Remember that even if you get an upgraded version of a Tonic you already had, you can still use both in different slots for a stackable effect.


Unlike most action games, your starting weapon can still be very useful even at the end of BioShock. The key to it is installing the specific Tonics that make it hit harder and faster. I wasn't a big fan of the stealth-related Tonics I grabbed, but you will find that the wrench is great since it allows you to deal with Thug, Spider, and Houdini Splicers efficiently while using no ammo.


Partway through BioShock, you will gain the Research Camera which allows you to take pictures of your foes - doing so repeatedly gains you damage bonuses on the enemy types you've photographed. These bonuses can be increased with relevant Tonics, too, which is a good idea to use if you're planning on getting to Level 3 research on enemies. New Tonics will even unlock just by taking pictures, so it's actually quite useful to go ahead and use the Research Camera. Remember that you can take multiple pictures of enemies for diminished research progress, and considering how cheap film for the camera is at just about any Circus of Values, it's worth taking a ton of pictures. Any picture that the game considers not good enough won't use any film either, so go wild!

If you're having trouble swapping out the camera with your real weapons or your Plasmids on the 360, remember that if you hold either bumper for a split second the game pauses and you get a quick menu for easy switching without missing a beat(down?) in combat.


As you traverse Rapture you will find special stations that give one of several upgrades to your weapons. Each of your projectile weapons has two upgrades to tack onto it, and I would recommend that you fully upgrade one gun before moving onto the next. The pistol's ammo-capacity upgrade is easily the most amusing, as it adds a miniature belt-feeder onto it to serve up 24 rounds over of a normal revolver's measly six. Those who have a tough time with the Big Daddies should snag upgrades for the Grenade Launcher, as it's easily the best weapon for quickly taking out the big guys.BioShock does do a pretty decent job of explaining this in its introduction, but do keep in mind that easy kills can be gained by using elemental Plasmids. Of course you can amplify your electricity by shocking Splicers that are in the water, but hitting oil patches with Incinerate works wonders too. Splicers that are on fire will run to water nearby to put themselves out, and that's when you can drop some electricity on them. Feel free to get creative - the game usually rewards you pretty well.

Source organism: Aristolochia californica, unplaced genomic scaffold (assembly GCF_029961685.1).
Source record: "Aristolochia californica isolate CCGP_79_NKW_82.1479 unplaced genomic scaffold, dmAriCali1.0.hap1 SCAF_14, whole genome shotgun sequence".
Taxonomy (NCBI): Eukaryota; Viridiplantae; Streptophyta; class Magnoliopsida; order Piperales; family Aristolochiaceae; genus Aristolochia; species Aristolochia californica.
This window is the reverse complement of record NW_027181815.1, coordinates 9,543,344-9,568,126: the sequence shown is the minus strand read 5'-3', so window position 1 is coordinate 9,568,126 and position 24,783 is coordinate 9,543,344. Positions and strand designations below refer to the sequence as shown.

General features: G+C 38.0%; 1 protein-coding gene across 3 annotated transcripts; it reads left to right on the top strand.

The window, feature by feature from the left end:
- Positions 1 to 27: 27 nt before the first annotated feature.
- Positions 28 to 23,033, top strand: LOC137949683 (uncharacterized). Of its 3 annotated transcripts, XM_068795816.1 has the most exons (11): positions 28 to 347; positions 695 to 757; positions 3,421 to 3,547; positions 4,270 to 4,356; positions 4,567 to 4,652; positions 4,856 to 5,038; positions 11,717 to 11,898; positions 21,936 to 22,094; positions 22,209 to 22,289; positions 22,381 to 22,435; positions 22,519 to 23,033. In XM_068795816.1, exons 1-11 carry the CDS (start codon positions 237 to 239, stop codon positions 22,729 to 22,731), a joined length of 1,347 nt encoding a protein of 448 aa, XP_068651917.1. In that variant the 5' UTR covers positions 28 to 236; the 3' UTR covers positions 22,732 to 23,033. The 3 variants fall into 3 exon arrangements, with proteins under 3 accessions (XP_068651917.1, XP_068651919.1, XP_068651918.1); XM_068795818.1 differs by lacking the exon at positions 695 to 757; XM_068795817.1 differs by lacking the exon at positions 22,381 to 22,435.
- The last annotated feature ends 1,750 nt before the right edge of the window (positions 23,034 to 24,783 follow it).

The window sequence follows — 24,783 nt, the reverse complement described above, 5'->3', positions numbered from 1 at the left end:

If there's one weapon I'd recommend you skip upgrading, it'd probably be the shotgun. Even upgraded, it just felt too weak even when dealing with basic Splicers later in the game. That's not to say that the Exploding and Electric buck shot isn't good, as it does have its uses, but upgrades generally seem to be better placed elsewhere.